In the Courts
Tex. v. New Mexico, 65, ORIG., 2020 WL 7327826 (U.S. Dec. 14, 2020).
This water dispute between Texas and New Mexico concerns the evaporative losses associated with water stored in New Mexico upon the request of Texas’s Pecos River Commissioner.
The Pecos River originates in the Sangre de Cristo Mountains east of Santa Fe, New Mexico, traversing New Mexico and Texas before converging with the Rio Grande River near Del Rio, Texas. In 1949, Texas and New Mexico entered into, and Congress approved of, the Pecos River Compact, providing for the equitable apportionment of the use of the Pecos River’s water between the two states.
In 1987, after a number of early disputes, the Supreme Court determined that New Mexico had not complied with the Compact when it failed to release sufficient water to Texas, and issued a decree setting forth each state’s rights and duties. The Court also appointed a disinterested River Master to perform annual calculations of New Mexico’s water delivery to ensure it complies with its Compact obligations. In making those calculations, the River Master must abide by the River Master’s Manual, which the Court described as “an integral part” of its Decree. A party may seek the Supreme Court’s review of the River Master’s calculations within 30 days of its final determination.
In 2014, Tropical Storm Odile poured heavy amounts of rain over the Pecos River Basin, filling Texas’s Red Bluff Reservoir. To prevent flooding, Texas’s Pecos River Commissioner requested that New Mexico store Texas’s portion of the flows. New Mexico’s Commissioner agreed, caveating that the water belongs to Texas, and that evaporative losses will be borne by Texas. A federally owned reservoir in New Mexico retained large amounts of flood waters in the Pecos Basin. When the reservoir’s authority to hold the water expired, it began to release the water. Texas could not use the released water, so it also released the water to make room for water flowing from New Mexico.
The River Master’s calculations of New Mexico’s Compact obligations for 2014 and 2015 (the time during which it stored Texas’s water) did not reduce Texas’s rights to delivery based on the evaporated losses. The 30-day review period lapsed, and New Mexico filed no objection. However, in 2018, New Mexico challenged the River Master’s calculations. Rather than dismiss the untimely objection, the River Master modified the Manual, allowing retroactive changes to final reports, and amended the 2015 report to credit New Mexico for the evaporative loss.
The Supreme Court, which has original jurisdiction over river compact disputes, held for New Mexico, citing language in the Compact and Decree, which provides that “If a quantity of the Texas allocation is stored in facilities constructed in New Mexico at the request of Texas, then … this quantity will be reduced by the amount of reservoir losses attributable to its storage…”
Sustainable Tex. Oyster Res. Mgmt., L.L.C. v. Hannah Reef, Inc., 01-18-00088-CV, 2020 WL 7502493 (Tex. App.—Houston [1st Dist.] Dec. 22, 2020, no pet. h.).
The dispute in this case follows the 2014 issuance of a Coastal Surface Lease (the “Lease”) from the Chambers–Liberty Counties Navigation District (“Navigation District”) to Sustainable Texas Oyster Resource Management, L.L.C. (“STORM”). The Lease authorized STORM to cultivate and harvest oysters on certain submerged land in Galveston and Trinity Bays, granted STORM the exclusive right to produce oysters on the submerged land, and authorized STORM to protect the submerged land from trespassers.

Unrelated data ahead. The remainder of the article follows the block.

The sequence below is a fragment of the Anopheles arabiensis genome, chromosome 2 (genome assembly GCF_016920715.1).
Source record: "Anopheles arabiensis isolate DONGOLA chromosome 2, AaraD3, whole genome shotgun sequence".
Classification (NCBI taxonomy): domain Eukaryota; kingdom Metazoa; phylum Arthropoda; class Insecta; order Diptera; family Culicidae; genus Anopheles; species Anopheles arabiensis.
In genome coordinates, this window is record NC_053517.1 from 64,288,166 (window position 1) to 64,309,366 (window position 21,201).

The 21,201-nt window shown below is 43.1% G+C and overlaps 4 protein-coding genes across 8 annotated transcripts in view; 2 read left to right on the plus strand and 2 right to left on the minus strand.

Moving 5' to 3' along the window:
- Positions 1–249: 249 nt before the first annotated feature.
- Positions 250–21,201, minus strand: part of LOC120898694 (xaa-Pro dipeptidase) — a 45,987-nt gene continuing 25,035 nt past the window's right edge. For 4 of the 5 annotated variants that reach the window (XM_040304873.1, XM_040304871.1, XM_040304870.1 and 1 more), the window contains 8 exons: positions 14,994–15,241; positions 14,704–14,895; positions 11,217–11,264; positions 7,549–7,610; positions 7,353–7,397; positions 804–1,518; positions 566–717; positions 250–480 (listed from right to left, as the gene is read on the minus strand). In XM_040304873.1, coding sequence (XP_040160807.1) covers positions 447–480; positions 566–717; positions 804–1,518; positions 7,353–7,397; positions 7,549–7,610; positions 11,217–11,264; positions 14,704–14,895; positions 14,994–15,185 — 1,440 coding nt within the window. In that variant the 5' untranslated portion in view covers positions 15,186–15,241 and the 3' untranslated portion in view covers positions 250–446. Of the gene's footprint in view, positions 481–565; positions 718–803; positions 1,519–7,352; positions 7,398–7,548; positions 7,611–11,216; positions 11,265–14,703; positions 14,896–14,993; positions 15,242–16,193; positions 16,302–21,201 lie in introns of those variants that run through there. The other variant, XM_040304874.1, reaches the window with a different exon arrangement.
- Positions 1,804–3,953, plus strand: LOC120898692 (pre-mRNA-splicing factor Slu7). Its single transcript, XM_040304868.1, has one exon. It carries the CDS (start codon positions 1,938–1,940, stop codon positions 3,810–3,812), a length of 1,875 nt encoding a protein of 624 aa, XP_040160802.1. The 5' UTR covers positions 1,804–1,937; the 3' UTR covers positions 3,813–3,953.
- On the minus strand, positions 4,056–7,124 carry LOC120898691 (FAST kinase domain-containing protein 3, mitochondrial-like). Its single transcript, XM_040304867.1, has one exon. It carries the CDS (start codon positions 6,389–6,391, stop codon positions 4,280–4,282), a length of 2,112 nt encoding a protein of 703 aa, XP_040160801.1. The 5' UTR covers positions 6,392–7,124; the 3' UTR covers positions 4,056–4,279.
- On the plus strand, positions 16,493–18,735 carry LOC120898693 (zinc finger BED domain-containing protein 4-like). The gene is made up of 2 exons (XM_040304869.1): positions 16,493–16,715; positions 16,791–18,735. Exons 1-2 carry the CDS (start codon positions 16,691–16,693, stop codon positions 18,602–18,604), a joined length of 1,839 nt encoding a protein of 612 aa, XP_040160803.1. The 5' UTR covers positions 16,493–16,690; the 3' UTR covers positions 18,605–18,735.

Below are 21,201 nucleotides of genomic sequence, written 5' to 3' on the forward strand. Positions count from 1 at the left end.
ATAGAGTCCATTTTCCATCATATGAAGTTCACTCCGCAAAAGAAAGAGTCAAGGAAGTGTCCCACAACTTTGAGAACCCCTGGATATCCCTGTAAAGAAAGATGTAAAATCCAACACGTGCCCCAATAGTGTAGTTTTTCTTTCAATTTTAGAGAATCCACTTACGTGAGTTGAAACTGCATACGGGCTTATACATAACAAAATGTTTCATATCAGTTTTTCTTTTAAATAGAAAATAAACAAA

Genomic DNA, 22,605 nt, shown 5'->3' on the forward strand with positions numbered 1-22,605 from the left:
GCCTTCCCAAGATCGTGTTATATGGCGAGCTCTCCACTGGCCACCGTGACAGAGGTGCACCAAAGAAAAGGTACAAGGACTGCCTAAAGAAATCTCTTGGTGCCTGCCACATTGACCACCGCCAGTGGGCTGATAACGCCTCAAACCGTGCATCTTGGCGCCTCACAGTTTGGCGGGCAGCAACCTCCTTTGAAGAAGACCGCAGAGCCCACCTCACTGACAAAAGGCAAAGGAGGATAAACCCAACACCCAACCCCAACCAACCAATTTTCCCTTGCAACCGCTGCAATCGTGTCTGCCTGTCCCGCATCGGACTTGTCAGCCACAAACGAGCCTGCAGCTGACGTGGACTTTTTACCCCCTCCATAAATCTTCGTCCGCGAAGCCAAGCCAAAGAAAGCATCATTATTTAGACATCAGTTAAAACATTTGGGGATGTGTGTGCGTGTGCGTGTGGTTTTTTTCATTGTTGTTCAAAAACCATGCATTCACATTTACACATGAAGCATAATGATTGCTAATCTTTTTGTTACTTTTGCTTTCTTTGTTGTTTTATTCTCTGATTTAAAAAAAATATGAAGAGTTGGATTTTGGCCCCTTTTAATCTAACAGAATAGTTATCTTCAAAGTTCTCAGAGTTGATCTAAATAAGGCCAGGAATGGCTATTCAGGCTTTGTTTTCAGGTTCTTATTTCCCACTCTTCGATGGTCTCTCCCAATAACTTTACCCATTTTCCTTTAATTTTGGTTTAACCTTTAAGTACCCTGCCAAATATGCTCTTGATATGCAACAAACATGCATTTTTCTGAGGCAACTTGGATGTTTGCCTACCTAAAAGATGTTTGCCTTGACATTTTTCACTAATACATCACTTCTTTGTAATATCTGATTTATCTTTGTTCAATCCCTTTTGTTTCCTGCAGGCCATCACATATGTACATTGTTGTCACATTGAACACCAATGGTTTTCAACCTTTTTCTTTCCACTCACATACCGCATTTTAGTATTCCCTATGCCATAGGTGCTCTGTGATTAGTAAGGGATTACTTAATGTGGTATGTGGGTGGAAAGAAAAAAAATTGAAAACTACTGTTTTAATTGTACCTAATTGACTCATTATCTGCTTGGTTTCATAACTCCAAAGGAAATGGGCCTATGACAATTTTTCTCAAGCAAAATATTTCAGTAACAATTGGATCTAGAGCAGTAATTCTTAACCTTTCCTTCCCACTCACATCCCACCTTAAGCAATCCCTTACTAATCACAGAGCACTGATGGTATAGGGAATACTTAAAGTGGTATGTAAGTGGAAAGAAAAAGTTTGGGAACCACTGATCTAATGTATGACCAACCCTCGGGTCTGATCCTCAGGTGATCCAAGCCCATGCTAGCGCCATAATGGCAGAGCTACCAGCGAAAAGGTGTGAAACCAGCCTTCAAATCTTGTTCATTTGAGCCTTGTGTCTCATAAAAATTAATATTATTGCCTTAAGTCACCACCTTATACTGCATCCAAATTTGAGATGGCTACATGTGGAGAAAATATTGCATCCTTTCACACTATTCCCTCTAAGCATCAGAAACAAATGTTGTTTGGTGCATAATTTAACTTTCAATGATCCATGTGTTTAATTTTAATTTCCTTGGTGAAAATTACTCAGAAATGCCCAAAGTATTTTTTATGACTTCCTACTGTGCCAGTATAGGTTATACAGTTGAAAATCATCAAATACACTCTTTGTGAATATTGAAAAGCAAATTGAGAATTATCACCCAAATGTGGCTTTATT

However, when the Navigation District issued STORM the Lease, parts of the 23,000 acres covered by the Lease were already subject to six existing oyster-production permits, known as “certificates of location,” and accompanying oyster leases issued by the Texas Parks and Wildlife Department (“TPWD”) to several oystermen (“the Oystermen”). The certificates of location and accompanying leases authorized the Oystermen to plant and construct private oyster beds. TPWD had also issued permits and licenses to the Oystermen authorizing the Oystermen to harvest oysters from naturally-occurring oyster reefs located within public fishing grounds, which also lie within the boundaries of STORM’s lease.
Under the Lease, STORM began to treat the Oystermen as trespassers. Litigation ensued, and the Oystermen filed a motion for partial summary judgment, arguing that the Lease was invalid as a matter of law because the Texas Wildlife Conservation Act gave the TPWD exclusive authority to regulate oyster-production activities in Texas. The trial court granted declaratory relief to the Oystermen, declaring (1) TPWD had the exclusive authority to regulate the cultivation and harvesting of oysters; (2) the Navigation District did not have the legal authority to issue the Lease to STORM; and (3) the Lease was void and unenforceable against the Oystermen. The trial court also declared that the Oystermen were not trespassers as a matter of law and ordered STORM to take nothing on its counterclaims.
On appeal to the Houston Court of Appeals, STORM argued that the trial court erred in its declarations, and asserted that the Oystermen improperly prosecuted their case under the Uniform Declaratory Judgment Act (“UDJA”). The Court, reviewing the issue of declaratory relief de novo, held that the trial court properly determined Lease’s validity under the UDJA, and that such declarations were correct as a matter of law.